A popular term you will come across when working in agile is the “user story.” For the uninitiated, a user story is a technique of expressing software requirements in a specific format, usually:
As a < role of user >, I want to < perform an action >, so that < goal of user >
This adds more detail and description, and it’s sure to include the real need of the user when expressing the requirements.
For agile teams, user stories are a typical way to begin a conversation about a feature. But issues arise when we stop adding more beyond the one-line user story format. Most agile teams are crippled by incomplete, ambiguous and vague user stories that lack depth and details.
In my experience, there are some ways we can ensure that the user stories we craft are usable and valuable in all aspects.
Get TestRail FREE for 30 days!
The INVEST Principle
INVEST is a popular mnemonic used in this requirements gathering. Our user stories must be:
- Independent (of other stories and dependencies or conflicts)
- Negotiable (how to implement a feature is not discussed in the story)
- Valuable (to the software and its user)
- Estimable (in terms of effort and time)
- Small (implementation is possible within a sprint or iteration)
- Testable (independently testable in functional and non-functional aspects)
So, when writing a user story, keep in mind the things we look for in ideal user stories and try to incorporate these attributes.
The 3 C’s of a User Story
Another widely adopted practice calls for having the three C’s of a user story:
Card is the physical card we write a user story on. If the team is not using a physical card, then it could be a virtual card, sheet or task in your test management system.
Conversation is the step where the entire team has a conversation about what the single line of the user story means and what is expected from the implementation. Any related mock-ups or diagrams are shared, and developers and testers ask questions until they understand it all. These details are now a part of the user story and are noted within the task, sheet or card for further reference.
Confirmation criteria are then decided upon in consensus. They will form the acceptance criteria for the fulfillment of the user story. Developers will look at this list of confirmation criteria when deeming their story done, and testers use it as a basis for designing their acceptance tests.
Benefits of this approach are that we get everyone to have a conversation and achieve consensus on what the user story is supposed to do. And once the discussion is done, everyone can be at peace knowing that nothing will change or be added into the context of this user story as long as the understanding remains the same across all stakeholders.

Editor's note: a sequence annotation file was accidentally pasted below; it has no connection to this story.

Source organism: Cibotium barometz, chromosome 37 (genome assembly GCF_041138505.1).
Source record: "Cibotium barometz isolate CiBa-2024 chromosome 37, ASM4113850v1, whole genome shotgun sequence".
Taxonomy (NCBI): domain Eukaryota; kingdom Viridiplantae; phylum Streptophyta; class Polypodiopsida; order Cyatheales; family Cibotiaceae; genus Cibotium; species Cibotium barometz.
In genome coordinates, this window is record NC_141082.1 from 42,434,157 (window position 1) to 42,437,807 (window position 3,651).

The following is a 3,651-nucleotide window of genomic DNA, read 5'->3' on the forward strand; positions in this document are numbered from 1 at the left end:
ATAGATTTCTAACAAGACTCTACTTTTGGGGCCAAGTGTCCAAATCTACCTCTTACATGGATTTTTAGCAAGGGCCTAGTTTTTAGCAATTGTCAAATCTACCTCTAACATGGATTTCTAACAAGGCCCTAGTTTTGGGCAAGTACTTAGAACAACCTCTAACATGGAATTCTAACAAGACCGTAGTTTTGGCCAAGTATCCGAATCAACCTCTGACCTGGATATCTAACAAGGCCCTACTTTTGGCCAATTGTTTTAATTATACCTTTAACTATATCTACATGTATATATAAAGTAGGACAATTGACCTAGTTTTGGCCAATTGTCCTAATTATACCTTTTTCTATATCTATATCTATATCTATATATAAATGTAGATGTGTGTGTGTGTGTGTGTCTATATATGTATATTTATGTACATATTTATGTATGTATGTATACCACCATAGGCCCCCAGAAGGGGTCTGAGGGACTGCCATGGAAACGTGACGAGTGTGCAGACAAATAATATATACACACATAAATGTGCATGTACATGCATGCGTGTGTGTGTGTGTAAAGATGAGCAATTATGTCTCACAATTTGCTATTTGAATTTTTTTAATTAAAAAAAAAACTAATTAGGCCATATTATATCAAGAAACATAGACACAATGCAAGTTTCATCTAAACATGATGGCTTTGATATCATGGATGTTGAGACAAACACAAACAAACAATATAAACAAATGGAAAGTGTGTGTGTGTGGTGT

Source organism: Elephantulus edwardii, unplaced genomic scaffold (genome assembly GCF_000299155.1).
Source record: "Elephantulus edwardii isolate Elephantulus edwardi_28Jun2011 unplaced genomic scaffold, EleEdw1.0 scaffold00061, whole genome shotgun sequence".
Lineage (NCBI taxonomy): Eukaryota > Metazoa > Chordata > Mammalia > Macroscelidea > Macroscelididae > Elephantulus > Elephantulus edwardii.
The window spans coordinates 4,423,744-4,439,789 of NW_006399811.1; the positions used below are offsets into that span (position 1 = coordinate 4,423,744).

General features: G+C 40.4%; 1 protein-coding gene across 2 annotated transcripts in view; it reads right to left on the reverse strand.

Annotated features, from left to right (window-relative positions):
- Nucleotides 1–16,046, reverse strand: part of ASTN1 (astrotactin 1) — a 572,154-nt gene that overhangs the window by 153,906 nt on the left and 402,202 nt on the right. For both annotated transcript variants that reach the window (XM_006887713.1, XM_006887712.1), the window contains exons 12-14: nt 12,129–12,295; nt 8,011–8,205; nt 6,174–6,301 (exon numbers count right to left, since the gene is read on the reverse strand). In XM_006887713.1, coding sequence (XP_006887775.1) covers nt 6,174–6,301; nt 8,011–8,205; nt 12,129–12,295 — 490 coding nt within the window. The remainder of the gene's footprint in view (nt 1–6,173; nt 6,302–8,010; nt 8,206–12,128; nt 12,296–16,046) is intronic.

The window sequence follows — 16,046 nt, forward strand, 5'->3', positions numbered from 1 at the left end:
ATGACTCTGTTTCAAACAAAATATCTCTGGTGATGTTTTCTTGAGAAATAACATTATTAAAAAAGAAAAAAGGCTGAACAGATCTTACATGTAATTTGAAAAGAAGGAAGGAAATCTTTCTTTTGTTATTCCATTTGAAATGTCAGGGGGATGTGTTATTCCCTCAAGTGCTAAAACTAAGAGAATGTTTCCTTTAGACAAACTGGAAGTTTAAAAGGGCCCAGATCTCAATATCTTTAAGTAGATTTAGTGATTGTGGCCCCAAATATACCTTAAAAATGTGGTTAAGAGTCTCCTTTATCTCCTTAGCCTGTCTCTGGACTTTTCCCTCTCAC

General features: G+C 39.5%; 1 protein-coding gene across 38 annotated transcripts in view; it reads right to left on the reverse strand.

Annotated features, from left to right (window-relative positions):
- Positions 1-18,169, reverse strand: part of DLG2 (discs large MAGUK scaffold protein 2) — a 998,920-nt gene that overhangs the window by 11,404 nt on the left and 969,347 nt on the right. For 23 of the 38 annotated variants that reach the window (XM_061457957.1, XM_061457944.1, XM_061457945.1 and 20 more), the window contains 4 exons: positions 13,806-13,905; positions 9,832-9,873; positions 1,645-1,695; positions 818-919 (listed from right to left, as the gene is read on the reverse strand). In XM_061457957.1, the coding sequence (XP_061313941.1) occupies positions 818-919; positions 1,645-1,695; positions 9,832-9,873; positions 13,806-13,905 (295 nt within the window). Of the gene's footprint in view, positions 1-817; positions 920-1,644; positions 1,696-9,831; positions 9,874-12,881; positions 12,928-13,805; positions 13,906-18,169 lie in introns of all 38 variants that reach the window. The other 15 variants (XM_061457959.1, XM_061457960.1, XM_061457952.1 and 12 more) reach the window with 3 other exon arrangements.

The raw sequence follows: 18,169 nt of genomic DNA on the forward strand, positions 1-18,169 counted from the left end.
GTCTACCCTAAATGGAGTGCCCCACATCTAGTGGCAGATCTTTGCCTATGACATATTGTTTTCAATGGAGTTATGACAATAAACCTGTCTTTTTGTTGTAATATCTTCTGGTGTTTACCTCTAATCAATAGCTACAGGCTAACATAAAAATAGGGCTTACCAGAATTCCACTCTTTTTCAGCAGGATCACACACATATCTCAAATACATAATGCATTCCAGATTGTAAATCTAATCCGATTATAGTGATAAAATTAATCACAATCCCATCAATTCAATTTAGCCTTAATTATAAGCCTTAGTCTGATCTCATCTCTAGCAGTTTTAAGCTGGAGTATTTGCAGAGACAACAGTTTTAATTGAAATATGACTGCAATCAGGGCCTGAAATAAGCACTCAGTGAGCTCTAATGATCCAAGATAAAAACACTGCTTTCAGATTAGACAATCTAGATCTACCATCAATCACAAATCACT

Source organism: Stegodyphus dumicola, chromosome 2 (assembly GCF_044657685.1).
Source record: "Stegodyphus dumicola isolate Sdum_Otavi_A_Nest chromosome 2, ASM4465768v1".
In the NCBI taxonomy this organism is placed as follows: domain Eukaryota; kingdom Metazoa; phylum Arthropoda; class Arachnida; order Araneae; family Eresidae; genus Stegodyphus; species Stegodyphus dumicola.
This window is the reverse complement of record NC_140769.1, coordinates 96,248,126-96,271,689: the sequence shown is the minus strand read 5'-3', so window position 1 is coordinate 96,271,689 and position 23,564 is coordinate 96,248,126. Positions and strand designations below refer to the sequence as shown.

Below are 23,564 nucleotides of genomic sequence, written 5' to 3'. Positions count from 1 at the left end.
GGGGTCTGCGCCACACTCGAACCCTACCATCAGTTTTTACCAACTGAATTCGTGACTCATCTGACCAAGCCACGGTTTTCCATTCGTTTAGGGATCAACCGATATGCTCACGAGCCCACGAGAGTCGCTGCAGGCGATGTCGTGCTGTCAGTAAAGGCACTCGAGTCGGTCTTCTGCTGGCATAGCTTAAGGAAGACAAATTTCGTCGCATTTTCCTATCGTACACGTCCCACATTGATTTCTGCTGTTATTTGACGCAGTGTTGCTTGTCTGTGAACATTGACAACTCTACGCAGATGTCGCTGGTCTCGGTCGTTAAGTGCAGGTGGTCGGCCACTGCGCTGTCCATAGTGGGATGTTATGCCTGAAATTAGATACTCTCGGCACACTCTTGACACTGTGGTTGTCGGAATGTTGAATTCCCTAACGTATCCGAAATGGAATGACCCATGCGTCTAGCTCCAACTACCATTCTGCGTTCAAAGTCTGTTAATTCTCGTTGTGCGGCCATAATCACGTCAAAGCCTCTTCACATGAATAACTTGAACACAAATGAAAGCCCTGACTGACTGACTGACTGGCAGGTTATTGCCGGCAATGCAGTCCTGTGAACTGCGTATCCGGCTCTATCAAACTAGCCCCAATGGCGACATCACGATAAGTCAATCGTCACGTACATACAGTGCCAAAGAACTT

Learn from Experience
Having solid user stories was very important to my team when we were working within the strict time frame of a sprint. We were always pressed for time and wanted to get things done fast. But that was nearly impossible when dealing with one-line user stories that meant different things to everyone, especially when one story changed several times during the course of the sprint. Another challenge was having to pull things from the product backlog in our sprint planning meeting and estimating them without having complete details about them.
After learning from our experiences, we adopted the following measures over a number of sprints:
- The product owner would present the tentative user stories for a sprint before the sprint planning meeting. These stories would have to be presented with some detail and preparation so that questions from the developers and testers about the feature were answered, not leaving much room for “We’ll get back to you on that” with surprises later. They would usually support using mock-ups and UI designs and give us a solid footing to begin with.
- We created Jira tasks for each user story. The user story was the title of the task, and the details and discussion points were added to the description.
- After that we had the estimations of these user stories to plan out our tasks and work. All estimations were based on the user story state as it was, so it was agreed that any change in scope or addition to the user story later would be based on the sole discretion of the person working on it and may or may not be accommodated within the stipulated time. We would then plan our sprint backlog with stories, and even plan their priorities and sequence of delivery within the team for testing and cross-dependencies.
- Meanwhile, the product owner prepared for the upcoming sprint’s user stories in a similar fashion while we hacked away at the tasks at hand.
Writing good user stories is a craft, and it forms the basis of success for any agile team. By placing emphasis on clarity, transparency and continuous communication, we achieved the best user stories for our context.
Using the above tips and tricks, any team can craft user stories that are understandable, usable, complete and valuable, which any agile team will surely love.
Nishi is a consulting Testing and Agile trainer with hands-on experience in all stages of software testing life cycle since 2008. She works with Agile Testing Alliance(ATA) to conduct various courses, trainings and organising testing community events and meetups, and also has been a speaker at numerous testing events and conferences. Check out her blog where she writes about the latest topics in Agile and Testing domains.
Test Automation – Anywhere, Anytime
- TestRail is #1 in Software Testing Rankings for 2019
- Announcing TestRail 6.1 with Jira Integration, Audit, Backup & UX Enhancements